Tuesday, September 27, 2005

Barash on ID Dogmatism

David Barash, a psychology professor at the University of Washington, has this interesting op-ed in today's Los Angeles Times. The article is about “Brahean Blunders,” the reference being to 16th century Danish astronomer Tycho Brahe. Though undoubtedly a major figure in the history of astronomy (for the then unprecednted accuracy of his star charts), Brahe is also remembered for his stubborn refusal to accept the heliocentric model of the universe.

Part of Barash's article deals with evolution and ID:


I suspect that a Brahean Blunder lies at the core of the widespread refusal (at least in the United States) to accept an evolutionary origin for the human species, even among people who acknowledge the reality of natural selection.

Thus, current promoters of “intelligent design” generally accept the power and primacy of natural selection to generate small-scale evolutionary change. (The evolution of antibiotic resistance among bacteria, for example, is beyond dispute.) Ditto for the biochemical and genetic similarity of closely related species. But when it comes to their fundamental belief system, advocates of intelligent design aren't really very intelligent at all. Or rather, like Brahe, they have checked their intellects at the door, clinging desperately to the illusion that human beings are so special that only a benevolent god could have produced them and, therefore, the material world — like Brahe's sun and its five planets — must revolve around them.


Well said.

7 Comments:

At 3:55 PM, Anonymous MK said...

Reminds me of Michael Shermer's book called "Why People Believe Weird Things". A chapter at the end addresses why SMART people believe weird things. They come to these beliefs early in life and are unwilling or unable to give them up and, being smart, educated people they are able to concoct relatively intelligent reasons for these beliefs. Example: "I believe in God because of the beautiful design of the world and the universe." Yet, they are unwilling to allow for the same kind of reasoning from others: "Others believe in God because they are weak minded and afraid of the world."

Not too insecure, eh?

 
At 7:33 PM, Blogger M.C. said...

People believe "weird things" for many reasons, one of which is that they have personal experience with them. Another is that the data demands it. And what could be weirder than this, anyway?

A similar question is why "skeptics" don't believe their own data. The answer is pretty simple: dogmatism.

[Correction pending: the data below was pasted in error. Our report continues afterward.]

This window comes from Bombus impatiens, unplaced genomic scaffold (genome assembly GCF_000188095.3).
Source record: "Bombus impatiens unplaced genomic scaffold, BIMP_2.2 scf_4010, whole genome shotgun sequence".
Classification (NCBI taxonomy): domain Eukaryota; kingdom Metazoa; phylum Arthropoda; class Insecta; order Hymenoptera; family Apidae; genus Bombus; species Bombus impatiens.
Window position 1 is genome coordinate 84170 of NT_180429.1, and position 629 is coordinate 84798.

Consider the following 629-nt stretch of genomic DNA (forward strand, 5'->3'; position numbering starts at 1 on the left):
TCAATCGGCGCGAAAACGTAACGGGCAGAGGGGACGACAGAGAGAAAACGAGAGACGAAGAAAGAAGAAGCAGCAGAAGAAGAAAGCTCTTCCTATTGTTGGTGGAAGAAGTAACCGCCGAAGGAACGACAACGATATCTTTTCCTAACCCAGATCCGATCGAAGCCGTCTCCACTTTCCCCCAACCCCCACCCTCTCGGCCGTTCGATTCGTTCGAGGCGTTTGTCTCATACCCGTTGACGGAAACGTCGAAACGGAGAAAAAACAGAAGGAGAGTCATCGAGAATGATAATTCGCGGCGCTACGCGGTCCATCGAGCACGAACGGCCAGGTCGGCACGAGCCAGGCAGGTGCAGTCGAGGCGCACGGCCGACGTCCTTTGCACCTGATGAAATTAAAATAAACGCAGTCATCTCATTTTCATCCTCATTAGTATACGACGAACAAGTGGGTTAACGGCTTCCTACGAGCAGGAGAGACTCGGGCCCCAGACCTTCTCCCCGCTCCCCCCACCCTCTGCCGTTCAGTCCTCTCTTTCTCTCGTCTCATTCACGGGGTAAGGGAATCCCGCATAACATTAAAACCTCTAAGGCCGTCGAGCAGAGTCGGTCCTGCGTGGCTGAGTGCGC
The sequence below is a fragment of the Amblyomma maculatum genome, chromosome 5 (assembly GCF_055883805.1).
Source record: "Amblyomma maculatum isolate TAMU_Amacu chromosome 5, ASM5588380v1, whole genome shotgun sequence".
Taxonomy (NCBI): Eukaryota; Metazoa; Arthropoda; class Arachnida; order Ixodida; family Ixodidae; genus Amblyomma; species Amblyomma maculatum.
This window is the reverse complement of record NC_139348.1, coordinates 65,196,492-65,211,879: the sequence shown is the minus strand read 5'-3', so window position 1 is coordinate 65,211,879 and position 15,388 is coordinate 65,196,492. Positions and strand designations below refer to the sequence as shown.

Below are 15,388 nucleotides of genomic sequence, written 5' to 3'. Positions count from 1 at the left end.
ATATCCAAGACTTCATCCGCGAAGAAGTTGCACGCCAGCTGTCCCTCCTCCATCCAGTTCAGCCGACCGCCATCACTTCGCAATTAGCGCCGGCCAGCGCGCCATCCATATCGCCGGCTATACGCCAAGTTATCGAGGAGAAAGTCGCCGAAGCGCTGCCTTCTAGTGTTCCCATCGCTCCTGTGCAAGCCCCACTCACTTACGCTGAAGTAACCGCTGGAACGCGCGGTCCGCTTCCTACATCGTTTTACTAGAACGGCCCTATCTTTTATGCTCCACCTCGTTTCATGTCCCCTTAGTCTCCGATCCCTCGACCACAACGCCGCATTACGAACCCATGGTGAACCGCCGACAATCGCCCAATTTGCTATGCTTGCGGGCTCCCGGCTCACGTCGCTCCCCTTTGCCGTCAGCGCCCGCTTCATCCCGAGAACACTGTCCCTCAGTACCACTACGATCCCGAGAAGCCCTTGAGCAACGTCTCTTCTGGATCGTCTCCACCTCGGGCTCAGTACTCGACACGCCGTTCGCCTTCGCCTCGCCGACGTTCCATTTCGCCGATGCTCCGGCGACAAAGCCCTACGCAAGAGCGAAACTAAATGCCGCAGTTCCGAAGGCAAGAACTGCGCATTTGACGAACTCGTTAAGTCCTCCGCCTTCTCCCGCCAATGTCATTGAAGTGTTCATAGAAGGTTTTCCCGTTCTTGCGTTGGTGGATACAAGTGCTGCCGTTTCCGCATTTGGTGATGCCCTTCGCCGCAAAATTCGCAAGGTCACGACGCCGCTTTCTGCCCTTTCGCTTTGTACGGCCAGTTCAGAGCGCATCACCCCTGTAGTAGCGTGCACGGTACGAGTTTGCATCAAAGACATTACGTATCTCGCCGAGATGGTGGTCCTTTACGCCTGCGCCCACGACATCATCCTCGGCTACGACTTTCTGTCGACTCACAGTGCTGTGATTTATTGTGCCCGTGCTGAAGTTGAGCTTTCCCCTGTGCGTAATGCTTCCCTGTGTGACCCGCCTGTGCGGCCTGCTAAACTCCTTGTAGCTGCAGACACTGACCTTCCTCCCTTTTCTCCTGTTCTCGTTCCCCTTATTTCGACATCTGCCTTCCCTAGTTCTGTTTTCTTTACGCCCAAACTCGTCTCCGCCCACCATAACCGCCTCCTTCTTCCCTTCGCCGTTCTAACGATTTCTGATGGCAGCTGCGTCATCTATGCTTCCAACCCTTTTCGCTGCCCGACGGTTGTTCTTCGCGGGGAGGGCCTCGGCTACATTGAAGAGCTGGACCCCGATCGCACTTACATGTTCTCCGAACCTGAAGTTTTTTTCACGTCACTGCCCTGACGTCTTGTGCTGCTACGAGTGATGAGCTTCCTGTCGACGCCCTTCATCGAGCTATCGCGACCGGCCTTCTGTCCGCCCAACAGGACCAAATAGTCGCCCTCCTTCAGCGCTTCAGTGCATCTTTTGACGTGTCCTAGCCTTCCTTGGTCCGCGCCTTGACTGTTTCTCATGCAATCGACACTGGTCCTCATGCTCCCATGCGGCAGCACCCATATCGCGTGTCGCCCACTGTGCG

At 10:46 AM, Blogger David Wilson said...

"David Barash, a psychology professor at the University of Washington, has this interesting op-ed in today's Los Angeles Times. The article is about “Brahean Blunders,” the reference being to 16th century Danish astronomer Tycho Brahe. Though undoubtedly a major figure in the history of astronomy (for the then unprecednted accuracy of his star charts), Brahe is also remembered for his stubborn refusal to accept the heliocentric model of the universe."


This is rather unfair to Brahe. He died in 1601, well before any real evidence in favour of heliocentrism had come to light. Brahe's model shared with Copernicus's effectively all of the few advantages it could offer over the Ptolemaic one at that time.

Brahe's model also had the extra advantage that it did not predict stellar parallax as Copernicus's did. Since parallax was not detected until 1837, supporters of Copernicanism had to explain away this failure by speculating that the stars were too far away for their parallax to be observable.

Kepler and Galileo's reasons for preferring Copernicus's model at that time were essentially aesthetic. Their rather vague and as yet ill-formed intuitions about dynamics told them that it was ridiculous to expect the whole universe to spin at enormous speed around a piddling little earth at its centre. Although their intuitions ultimately turned out to be correct, the expression of them at that time seems to me to be uncomfortably close to an argument from personal incredulity.

 
At 4:01 PM, Anonymous MK said...

m.c.,

Weird indeed. Now, you be sure to hang on to those beliefs.

 
At 9:58 PM, Blogger M.C. said...

mk,

The beginning of science is to respect reality. Respecting what is is not "belief", it is the core of science.

Telling the 25% of people who have experienced telepathy or the like that they are mistaken or misremembered or lying or crazy because a dominant reductionist dogma insists these things don't happen isn't science. It is belief, it is faith, it is dogma. And it is a close cousin to the dogmas of creationists. Because neither fundamentalist Christians nor fundamentalist reductionists respect the data.

 
At 6:37 PM, Anonymous MK said...

"Telling the 25% of people who have experienced telepathy or the like that they are mistaken or misremembered or lying or crazy because a dominant reductionist dogma insists these things don't happen isn't science. It is belief, it is faith, it is dogma."

Wrong. It is based on much evidence showing how the brain functions under severe strain and stress. It is observable. People having hallucinations, schizophrenic fits, and yes, "telepathy", can be monitored while this is happening to them. Of course, they are being monitored by scientsts...so I suppose you could say they really stand no chance. Right? So maybe it is better they be watched by people just like them; people under the sad and mistaken notion that things like telepathy actually exists. People who've "experienced" it before. Yeah, that's a much better way to arrive at the truth.

Simply put, there is no telepathy. (And there are no ghosts either, by the way.)

 
At 11:33 PM, Blogger M.C. said...


There is no telepathy


That's what Richard Wiseman believes too, despite the fact that he demonstrated it with his own test data.

 

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